In the proof of Hahn-Banach Theorem, we first form the collection of all linear functionals on vector subspaces that extend a given functional f and that are dominated by a sub-linear functional p.

I was wondering why can we assume the existence of such extensions?

Can anybody help? I am a beginner in functional analysis. Thanks.

  • $\begingroup$ The given functional $f$ is assumed to be bounded by $p$, so that $f$ belongs to the class you describe, hence it is not empty. $\endgroup$ – Ittay Weiss Apr 28 '18 at 19:17
  • $\begingroup$ @IttayWeiss I am still confused... why can we just assume that this class is non-empty? $\endgroup$ – Zheng Xie Apr 28 '18 at 21:08
  • $\begingroup$ You’re not just assuming the set is not empty. The set is defined as the bounded extensions of f. Since f itself is a bounded extension of itself, the set contains at least f. $\endgroup$ – Ittay Weiss Apr 29 '18 at 12:21
  • $\begingroup$ @IttayWeiss thank you very much! I get it $\endgroup$ – Zheng Xie Apr 29 '18 at 22:30

In HB you start with a functional $f$ defined on a subspace $W$ of $V$, and $|f|\leq p$ on $W$. Then, as you say, you consider the collection of pairs $(W',f')$ such that $W\subset W'$ and $f'$ extends $f$. Such collection is always nonempty because it contains the pair $(W,f)$.

As it turns out, the usual proofs of HB include the specific proof that if $v_0\not\in W$, there exists an extension $\tilde f$ of $f$ to $\operatorname{span}\{V,v_0\}$ such that $|\tilde f|\leq p$. So one can extend "one-by-one" dimension wise. Of course we need Zorn to deal with the infinite-dimensional case.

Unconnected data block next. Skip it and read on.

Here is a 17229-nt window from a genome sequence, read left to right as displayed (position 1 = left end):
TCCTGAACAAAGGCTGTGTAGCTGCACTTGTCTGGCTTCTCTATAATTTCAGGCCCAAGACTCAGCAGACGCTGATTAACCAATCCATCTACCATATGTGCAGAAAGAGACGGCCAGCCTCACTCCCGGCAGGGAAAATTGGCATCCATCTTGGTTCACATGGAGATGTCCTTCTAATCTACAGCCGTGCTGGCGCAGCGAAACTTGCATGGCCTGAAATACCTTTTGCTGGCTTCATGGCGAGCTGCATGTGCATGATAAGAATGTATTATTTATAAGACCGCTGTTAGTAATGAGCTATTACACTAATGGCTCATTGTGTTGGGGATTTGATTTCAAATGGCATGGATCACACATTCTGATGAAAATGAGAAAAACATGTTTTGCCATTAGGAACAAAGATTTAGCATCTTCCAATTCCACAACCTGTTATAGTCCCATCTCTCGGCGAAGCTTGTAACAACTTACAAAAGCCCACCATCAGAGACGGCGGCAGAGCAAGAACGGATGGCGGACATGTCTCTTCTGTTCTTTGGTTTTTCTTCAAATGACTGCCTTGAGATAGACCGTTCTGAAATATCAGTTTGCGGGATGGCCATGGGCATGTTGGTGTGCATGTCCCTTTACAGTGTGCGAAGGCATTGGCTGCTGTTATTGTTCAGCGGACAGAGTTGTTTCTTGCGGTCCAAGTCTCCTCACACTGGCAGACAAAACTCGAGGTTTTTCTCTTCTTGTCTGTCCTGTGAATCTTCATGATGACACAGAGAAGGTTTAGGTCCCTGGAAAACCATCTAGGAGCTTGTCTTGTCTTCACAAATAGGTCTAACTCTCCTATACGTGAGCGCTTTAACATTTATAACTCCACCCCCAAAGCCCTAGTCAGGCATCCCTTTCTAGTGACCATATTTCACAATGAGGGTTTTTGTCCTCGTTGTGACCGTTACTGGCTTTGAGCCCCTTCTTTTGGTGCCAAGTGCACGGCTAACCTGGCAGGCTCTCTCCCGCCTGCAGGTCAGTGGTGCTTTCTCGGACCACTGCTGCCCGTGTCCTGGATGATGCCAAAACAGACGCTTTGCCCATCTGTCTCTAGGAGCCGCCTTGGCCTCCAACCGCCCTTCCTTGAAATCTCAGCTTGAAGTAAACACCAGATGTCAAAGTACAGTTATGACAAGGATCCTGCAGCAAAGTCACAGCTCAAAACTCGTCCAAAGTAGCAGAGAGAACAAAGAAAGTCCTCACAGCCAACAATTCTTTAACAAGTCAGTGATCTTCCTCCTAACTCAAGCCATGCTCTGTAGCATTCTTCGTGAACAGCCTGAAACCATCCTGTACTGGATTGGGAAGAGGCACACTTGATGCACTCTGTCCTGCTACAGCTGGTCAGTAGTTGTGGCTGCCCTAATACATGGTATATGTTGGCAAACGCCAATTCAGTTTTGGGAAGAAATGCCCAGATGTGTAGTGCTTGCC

• $\begingroup$ I disagree that this key element is needed to show a nonempty chain exists. The steps of the proof are: 1) Define the relevant set (which is not empty since f extends itself); 2) Showing that every chain has an upper bound (pretty much the usual argument); 3) Showing the guaranteed maximal element is defined on the entire space (which is where the key step is used by assuming the negation and obtaining a larger extension). $\endgroup$ – Ittay Weiss Apr 29 '18 at 12:20
  • $\begingroup$ Yes, you are right. I have edited the answer. $\endgroup$ – Martin Argerami Apr 29 '18 at 14:53
  • $\begingroup$ Thank you so much! It seems that we can extend it "one-by-one" dimension wise as you said by $f'(w+cv_0)=f(w)+cf(v_0)$, is it correct? But for infinite-dimensional case how can we show that this chain has an upper bound? $\endgroup$ – Zheng Xie Apr 29 '18 at 22:46
  • $\begingroup$ it's clear now, thanks $\endgroup$ – Zheng Xie Apr 29 '18 at 22:55

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